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PM Modi's warning on rising temperatures as fires erupt across India

The prime minister was speaking to chief ministers via video conference - to review the Covid situation in India - and asked states to prioritise fire-safety audits for hospitals.
Firefighters stand on a fire truck as smoke billows from burning garbage at the Bhalswa landfill site in New Delhi, India, April 27, 2022. REUTERS/Adnan Abidi(REUTERS)
Updated on Apr 27, 2022 04:58 PM IST
By | Edited by Chandrashekar Srinivasan

Prime minister Narendra Modi on Wednesday issued a stark warning on rising temperatures and the number of fires in landfills, garbage dumps and forests, saying 'temperatures are rising rapidly in the country... we are seeing increasing incidents of fires in various places'. Speaking to chief ministers - at a meeting to review the Covid situation in India - Modi also asked states to prioritise fire-safety audits for hospitals, factories and other buildings of public importance.

"Temperatures are rising rapidly… and much earlier than usual. During such a time, we are seeing increasing incidents of fires in various places - jungles, important buildings and hospitals - in the past days," the prime minister said.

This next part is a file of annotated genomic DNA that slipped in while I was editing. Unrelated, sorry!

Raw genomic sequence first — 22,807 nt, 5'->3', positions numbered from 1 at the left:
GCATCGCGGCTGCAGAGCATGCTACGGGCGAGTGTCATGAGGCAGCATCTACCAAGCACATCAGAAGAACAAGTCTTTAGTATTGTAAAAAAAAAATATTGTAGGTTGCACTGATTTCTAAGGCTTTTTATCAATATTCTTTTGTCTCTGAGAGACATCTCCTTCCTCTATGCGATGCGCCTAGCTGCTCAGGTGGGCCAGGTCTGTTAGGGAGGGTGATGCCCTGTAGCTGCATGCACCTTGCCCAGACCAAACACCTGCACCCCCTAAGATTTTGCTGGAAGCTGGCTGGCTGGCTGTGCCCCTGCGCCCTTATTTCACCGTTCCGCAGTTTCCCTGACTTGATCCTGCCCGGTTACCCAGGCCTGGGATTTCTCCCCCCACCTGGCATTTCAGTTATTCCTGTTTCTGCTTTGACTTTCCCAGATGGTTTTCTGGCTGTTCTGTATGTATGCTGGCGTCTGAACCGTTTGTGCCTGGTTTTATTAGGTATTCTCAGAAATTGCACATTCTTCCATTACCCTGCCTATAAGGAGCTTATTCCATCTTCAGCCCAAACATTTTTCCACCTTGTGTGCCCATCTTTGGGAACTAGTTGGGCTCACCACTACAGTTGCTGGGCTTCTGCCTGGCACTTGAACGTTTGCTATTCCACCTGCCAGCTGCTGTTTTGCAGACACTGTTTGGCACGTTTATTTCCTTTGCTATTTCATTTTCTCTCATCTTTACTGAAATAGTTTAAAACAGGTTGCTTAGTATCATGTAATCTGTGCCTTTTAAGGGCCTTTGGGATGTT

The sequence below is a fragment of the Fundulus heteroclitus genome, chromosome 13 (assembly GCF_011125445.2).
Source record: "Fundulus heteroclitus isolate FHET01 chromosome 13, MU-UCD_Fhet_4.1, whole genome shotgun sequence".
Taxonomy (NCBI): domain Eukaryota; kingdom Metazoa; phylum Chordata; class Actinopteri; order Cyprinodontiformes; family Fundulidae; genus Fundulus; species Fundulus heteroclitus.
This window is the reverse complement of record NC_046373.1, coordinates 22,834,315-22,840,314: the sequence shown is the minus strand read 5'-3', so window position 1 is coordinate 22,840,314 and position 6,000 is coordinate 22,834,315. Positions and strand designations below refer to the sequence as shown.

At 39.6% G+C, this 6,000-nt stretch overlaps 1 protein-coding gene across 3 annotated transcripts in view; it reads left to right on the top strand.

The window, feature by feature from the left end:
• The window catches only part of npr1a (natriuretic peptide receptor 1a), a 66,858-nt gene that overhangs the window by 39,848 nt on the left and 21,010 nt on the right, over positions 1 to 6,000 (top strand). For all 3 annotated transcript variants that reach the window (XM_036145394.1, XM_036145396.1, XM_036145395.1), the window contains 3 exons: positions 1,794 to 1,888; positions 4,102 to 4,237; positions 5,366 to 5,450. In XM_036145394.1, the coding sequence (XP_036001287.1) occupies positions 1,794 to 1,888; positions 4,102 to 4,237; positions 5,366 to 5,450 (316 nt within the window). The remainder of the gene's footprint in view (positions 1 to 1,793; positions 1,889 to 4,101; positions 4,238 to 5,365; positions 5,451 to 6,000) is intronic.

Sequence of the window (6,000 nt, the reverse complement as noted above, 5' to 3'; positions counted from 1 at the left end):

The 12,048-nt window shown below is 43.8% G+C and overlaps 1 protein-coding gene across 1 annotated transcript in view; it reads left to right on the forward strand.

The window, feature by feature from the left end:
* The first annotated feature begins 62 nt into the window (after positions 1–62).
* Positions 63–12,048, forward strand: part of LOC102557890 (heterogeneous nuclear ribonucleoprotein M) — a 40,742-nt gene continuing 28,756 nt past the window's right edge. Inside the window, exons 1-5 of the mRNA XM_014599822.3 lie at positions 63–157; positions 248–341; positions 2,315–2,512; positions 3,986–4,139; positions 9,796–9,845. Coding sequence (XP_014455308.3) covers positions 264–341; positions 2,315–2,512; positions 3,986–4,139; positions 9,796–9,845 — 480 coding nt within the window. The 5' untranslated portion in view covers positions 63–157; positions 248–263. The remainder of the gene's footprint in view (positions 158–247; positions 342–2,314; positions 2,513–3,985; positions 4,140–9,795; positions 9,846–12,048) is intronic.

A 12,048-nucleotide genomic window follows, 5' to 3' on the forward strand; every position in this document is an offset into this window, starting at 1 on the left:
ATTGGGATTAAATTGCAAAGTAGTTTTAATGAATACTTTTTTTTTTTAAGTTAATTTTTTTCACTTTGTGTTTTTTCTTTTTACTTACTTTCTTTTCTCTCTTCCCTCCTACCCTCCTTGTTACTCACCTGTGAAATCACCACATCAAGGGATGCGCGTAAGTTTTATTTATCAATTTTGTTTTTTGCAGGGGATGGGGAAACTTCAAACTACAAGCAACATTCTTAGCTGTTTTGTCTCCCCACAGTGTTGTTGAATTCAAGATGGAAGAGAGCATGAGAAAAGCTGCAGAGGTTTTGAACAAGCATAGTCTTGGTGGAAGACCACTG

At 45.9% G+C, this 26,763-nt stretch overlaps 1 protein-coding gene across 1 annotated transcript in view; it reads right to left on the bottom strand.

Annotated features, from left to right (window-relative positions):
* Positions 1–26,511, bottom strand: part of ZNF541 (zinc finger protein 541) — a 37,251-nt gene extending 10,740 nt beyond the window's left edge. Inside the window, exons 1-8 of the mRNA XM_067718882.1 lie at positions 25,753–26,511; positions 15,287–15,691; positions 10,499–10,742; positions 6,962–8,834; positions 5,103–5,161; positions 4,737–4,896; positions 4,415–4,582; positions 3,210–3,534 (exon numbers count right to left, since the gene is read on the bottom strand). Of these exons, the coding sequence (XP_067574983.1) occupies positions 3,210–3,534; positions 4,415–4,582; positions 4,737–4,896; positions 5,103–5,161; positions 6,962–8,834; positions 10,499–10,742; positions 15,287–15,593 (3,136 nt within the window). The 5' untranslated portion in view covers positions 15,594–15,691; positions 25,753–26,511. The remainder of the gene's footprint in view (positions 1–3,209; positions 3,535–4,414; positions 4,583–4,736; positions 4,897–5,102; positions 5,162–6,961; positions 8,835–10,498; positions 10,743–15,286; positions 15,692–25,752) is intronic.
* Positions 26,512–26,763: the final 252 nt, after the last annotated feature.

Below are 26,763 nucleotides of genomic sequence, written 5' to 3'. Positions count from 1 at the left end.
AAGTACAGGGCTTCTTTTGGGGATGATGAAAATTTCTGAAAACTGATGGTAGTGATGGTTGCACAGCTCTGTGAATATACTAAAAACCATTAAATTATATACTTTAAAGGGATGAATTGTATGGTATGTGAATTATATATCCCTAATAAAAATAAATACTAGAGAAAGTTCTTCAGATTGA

The warning came hours after a major fire at a state-run hospital in Tamil Nadu capital Chennai; no casualties were reported and 33 patients were shifted. 

There was also a fire at a chemical factory in Uttar Pradesh.

It also came as Delhi swelters through yet another heat wave, with temperatures expected to tough 44 degrees Celsius on Thursday. 

READ: Delhi to cross 44 degrees Thursday, yellow alert issued: What it means

Dump yard fires - blazes in the Ghazipur landfill in eastern Delhi and another yesterday at the Bhalswa landfill site in the north - have also contributed to the toxic air suffocating people in the world's most polluted capital.

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READ: After Ghazipur, Bhalswa landfill goes up in flames

As Modi spoke, fumes from the Bhalswa fire forced a nearby school - many of whose pupils' parents work as trash pickers at the site - to close. "We can't make them sit here, it won't be healthy for them at all," a teacher told ANI.

In addition to dump yard fires, blazes have also broken out in forested areas in the northern parts of the country and in areas around Mumbai. 

Since April 1, over 500 forest fires have been reported in Himachal Pradesh damaging 3,575 hectares and causing 92 lakh of damage. Earlier this week a fire was also reported at a slum in Haryana's Manesar, in which one person died.

The India Meteorological Department forecasts heat wave conditions in the east, central and northwest - which includes Delhi - over the next five days and flagged risks to the health of infants, elderly and people with chronic diseases.

With input from ANI, Reuters

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